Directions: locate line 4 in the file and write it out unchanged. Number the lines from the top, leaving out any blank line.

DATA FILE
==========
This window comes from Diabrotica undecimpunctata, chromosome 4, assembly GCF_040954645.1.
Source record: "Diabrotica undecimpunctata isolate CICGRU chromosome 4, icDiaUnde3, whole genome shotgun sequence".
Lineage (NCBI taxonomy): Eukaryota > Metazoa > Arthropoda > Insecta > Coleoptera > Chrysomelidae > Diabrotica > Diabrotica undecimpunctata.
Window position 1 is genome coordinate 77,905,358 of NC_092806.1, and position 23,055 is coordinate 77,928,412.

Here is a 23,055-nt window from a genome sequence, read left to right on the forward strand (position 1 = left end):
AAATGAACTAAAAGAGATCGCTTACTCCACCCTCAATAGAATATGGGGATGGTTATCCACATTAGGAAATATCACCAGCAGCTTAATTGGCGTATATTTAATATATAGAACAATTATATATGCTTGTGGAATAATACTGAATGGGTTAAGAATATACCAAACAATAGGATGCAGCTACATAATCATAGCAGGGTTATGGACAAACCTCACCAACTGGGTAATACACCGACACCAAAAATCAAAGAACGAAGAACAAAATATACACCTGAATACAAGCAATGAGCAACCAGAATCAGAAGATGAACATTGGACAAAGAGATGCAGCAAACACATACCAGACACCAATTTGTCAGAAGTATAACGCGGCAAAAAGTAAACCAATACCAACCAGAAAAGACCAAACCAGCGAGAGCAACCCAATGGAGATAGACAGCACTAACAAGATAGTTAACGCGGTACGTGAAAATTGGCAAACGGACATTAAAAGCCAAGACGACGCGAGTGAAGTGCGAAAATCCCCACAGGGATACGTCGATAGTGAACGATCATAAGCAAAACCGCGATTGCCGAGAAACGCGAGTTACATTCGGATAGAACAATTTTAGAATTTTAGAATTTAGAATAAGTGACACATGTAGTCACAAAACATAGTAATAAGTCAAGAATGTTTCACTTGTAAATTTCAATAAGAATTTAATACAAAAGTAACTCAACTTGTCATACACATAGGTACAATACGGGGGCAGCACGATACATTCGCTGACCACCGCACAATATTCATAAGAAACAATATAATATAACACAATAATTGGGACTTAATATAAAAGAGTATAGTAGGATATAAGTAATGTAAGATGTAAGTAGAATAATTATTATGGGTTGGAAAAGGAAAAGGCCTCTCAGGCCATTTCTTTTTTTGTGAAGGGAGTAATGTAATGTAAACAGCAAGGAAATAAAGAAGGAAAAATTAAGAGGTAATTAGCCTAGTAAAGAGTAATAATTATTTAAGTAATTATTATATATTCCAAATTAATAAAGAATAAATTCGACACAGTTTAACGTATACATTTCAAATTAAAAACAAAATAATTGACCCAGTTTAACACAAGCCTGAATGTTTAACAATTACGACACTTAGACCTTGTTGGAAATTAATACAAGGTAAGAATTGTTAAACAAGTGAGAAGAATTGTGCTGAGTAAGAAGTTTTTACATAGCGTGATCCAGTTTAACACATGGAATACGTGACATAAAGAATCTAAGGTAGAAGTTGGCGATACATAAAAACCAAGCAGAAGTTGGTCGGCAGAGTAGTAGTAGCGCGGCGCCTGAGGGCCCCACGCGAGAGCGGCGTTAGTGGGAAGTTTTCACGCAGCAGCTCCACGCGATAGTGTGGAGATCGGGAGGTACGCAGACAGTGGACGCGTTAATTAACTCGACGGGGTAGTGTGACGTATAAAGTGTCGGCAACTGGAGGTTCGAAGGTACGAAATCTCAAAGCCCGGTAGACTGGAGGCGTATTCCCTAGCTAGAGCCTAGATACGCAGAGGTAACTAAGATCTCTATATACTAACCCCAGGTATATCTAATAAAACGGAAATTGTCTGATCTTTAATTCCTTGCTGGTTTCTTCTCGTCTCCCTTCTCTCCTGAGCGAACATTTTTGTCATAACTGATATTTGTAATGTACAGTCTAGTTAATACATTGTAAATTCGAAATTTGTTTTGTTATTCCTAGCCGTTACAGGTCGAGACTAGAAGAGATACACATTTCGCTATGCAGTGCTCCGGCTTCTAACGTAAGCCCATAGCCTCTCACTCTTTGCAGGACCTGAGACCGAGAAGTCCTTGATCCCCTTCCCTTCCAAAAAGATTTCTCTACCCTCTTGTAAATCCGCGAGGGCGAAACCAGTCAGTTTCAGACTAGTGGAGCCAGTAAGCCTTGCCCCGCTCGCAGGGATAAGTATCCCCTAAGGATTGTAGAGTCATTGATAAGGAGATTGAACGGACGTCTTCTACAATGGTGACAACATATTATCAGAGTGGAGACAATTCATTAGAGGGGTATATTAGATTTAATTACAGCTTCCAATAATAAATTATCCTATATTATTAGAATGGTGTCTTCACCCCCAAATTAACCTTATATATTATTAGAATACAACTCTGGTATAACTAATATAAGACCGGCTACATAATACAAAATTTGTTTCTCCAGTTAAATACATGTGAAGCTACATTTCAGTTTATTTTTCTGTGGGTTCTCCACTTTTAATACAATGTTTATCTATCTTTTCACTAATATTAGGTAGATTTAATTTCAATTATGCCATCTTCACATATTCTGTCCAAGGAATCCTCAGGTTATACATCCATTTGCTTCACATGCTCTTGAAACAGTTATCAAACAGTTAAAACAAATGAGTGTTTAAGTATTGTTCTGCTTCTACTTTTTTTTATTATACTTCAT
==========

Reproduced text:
Window position 1 is genome coordinate 77,905,358 of NC_092806.1, and position 23,055 is coordinate 77,928,412.